Most people with a deficiency of porphobilinogen deaminase never develop symptoms. In some people, however, certain factors can precipitate symptoms, producing an attack. Many drugs (including barbiturates, anticonvulsants, and sulfonamide antibiotics) can bring on an attack. Sex hormones, such as progesterone and related steroids, can precipitate symptoms, as can low-calorie and low-carbohydrate diets, ingestion of alcohol, and exposure to organic solvents (for example, in dry cleaning fluids or paints). Mental stress or an infection is sometimes implicated. Usually a combination of factors is involved. Sometimes the factors that cause an attack cannot be identified.

Symptoms

Many people never experience symptoms. Symptoms occur as attacks usually lasting a few days but occasionally longer. Such attacks usually first appear after puberty. In some women, attacks develop during the second half of the menstrual cycle.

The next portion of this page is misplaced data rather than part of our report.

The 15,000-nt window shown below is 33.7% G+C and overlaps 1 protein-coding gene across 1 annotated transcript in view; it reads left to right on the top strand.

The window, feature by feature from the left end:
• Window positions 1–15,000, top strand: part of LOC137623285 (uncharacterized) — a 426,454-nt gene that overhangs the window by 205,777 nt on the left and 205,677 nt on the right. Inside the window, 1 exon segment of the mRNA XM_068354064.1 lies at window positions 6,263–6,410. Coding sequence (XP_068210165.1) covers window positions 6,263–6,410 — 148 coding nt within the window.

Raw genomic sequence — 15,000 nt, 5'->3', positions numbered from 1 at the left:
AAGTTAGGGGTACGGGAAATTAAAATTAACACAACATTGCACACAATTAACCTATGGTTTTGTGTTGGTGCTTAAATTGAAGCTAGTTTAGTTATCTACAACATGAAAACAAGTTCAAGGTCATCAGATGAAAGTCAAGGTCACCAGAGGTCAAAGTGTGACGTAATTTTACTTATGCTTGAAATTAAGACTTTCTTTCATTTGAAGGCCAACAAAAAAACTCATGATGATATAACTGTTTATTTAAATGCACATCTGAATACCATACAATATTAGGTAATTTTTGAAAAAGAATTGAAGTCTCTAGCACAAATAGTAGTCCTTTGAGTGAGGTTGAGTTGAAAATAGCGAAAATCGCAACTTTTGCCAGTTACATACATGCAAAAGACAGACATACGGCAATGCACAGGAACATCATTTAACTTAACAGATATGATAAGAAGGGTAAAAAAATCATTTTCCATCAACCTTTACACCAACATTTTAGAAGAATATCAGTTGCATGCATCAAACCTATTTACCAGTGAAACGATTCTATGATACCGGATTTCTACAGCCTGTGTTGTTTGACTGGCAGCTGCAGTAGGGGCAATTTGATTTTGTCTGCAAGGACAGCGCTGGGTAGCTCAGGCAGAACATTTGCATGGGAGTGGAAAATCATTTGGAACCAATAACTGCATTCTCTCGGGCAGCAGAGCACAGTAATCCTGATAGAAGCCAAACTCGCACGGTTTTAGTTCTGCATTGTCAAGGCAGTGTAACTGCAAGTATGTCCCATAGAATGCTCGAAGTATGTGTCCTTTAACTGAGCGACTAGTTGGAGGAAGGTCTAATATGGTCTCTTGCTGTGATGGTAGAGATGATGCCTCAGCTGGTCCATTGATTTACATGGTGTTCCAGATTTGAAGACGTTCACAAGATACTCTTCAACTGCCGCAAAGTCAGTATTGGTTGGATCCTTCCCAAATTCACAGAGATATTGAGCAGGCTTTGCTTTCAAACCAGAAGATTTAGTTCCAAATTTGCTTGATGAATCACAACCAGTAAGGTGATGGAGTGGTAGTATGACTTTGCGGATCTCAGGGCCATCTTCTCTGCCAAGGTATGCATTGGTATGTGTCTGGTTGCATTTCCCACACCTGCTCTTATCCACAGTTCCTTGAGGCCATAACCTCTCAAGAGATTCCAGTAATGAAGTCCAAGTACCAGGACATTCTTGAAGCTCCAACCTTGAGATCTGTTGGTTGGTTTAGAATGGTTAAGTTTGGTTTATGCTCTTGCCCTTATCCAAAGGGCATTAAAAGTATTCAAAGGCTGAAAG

Abdominal pain is the most common symptom. The pain can be so severe that doctors may mistakenly think that abdominal surgery is needed. Gastrointestinal symptoms include nausea, vomiting, and constipation or diarrhea. The bladder may be affected, making urination difficult and sometimes resulting in an overly full bladder. A rapid heart rate, high blood pressure, sweating, and restlessness are also common during attacks. Interference with sleep is typical. High blood pressure can continue after the attack. Mental symptoms are common, from irritation, restlessness, insomnia, and agitation to tiredness and depression.